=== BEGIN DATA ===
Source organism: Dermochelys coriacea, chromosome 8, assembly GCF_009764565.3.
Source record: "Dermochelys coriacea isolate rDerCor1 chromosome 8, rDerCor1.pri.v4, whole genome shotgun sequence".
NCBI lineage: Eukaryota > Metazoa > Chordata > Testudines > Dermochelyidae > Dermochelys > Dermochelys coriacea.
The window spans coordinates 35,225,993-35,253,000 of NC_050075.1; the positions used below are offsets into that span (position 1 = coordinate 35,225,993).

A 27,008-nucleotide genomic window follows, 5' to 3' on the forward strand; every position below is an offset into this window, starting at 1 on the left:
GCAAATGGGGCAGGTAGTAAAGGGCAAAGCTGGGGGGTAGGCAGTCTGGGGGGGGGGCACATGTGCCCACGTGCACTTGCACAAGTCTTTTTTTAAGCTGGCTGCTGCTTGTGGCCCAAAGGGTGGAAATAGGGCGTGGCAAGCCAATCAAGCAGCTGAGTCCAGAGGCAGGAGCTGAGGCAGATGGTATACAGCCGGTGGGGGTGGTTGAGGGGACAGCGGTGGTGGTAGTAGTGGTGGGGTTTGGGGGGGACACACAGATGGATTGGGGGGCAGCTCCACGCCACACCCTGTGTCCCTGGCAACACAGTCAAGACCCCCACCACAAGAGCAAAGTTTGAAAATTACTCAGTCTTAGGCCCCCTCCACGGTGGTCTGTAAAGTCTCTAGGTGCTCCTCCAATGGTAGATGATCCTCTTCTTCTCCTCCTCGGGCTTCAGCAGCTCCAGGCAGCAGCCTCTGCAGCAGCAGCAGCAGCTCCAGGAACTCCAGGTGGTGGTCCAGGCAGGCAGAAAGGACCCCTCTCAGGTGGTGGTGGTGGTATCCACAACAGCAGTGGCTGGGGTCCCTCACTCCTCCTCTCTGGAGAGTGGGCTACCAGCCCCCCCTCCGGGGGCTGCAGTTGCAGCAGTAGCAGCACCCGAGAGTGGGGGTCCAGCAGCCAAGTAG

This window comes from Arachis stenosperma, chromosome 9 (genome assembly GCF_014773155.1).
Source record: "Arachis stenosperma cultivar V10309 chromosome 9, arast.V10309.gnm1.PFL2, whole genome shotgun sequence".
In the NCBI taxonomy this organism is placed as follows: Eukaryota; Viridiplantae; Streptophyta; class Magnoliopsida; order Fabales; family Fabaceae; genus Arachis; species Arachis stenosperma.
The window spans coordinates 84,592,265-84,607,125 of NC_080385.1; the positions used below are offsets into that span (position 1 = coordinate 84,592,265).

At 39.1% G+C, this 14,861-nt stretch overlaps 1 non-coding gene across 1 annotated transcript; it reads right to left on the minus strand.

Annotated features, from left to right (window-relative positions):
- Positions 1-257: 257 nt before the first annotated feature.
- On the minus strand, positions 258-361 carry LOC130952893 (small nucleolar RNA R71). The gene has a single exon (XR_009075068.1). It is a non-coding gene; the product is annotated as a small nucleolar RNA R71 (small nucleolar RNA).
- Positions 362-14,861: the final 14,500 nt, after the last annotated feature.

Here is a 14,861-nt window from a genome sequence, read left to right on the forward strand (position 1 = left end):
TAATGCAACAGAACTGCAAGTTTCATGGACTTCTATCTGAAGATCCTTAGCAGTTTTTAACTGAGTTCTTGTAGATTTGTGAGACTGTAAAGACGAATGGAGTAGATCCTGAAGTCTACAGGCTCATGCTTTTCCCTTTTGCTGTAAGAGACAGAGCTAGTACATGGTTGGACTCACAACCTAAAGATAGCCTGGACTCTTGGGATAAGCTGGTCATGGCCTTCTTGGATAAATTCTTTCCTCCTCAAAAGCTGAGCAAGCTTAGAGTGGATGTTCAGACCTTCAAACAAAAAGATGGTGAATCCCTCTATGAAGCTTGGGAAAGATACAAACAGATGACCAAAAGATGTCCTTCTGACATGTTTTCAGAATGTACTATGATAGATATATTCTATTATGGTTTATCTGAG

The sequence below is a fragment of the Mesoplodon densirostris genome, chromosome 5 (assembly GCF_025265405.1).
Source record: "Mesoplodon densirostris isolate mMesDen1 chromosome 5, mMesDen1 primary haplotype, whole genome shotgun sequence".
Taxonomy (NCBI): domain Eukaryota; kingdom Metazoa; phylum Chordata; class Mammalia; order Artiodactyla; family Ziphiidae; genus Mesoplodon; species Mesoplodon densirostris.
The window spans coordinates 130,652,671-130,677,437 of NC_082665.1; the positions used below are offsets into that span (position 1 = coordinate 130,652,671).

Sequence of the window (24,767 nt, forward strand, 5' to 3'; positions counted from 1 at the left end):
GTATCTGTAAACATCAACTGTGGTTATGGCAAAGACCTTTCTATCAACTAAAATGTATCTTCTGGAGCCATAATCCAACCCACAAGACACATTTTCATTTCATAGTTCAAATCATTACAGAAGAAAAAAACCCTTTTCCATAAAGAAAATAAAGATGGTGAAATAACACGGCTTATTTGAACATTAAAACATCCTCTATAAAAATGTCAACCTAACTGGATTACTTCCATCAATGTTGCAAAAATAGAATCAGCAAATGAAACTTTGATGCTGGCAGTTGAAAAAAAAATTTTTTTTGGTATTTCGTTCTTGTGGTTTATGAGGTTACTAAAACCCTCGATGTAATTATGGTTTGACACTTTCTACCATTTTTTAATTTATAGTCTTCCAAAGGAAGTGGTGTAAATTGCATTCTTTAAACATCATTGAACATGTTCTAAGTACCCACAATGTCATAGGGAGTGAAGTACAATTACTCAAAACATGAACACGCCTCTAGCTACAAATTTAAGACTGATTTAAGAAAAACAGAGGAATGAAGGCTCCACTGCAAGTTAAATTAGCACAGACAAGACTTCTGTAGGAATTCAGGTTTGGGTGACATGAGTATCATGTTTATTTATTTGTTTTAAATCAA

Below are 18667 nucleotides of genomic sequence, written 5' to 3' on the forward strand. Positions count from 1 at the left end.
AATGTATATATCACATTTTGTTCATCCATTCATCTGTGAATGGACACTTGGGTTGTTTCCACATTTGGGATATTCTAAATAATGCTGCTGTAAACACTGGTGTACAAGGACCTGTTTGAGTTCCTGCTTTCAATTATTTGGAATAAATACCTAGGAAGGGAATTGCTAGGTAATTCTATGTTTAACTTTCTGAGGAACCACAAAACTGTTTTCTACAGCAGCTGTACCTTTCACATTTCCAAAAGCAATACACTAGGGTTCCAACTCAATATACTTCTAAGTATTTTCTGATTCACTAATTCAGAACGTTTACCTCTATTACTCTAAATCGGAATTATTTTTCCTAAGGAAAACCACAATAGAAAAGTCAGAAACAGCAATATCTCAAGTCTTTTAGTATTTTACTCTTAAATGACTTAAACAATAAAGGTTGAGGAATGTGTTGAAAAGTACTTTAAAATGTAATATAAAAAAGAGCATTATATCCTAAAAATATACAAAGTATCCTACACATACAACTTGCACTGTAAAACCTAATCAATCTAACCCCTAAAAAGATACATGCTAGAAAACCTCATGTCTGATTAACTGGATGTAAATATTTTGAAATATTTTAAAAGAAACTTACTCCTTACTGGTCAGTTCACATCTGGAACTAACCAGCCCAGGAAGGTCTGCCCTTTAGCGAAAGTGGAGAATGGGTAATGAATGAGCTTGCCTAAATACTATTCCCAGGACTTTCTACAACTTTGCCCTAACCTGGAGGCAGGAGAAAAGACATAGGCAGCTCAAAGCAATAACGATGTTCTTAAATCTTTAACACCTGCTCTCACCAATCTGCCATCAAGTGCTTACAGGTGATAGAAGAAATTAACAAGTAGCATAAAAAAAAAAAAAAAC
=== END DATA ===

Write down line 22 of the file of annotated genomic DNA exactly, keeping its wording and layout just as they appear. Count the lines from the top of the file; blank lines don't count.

Sequence of the window (24,767 nt, forward strand, 5' to 3'; positions counted from 1 at the left end):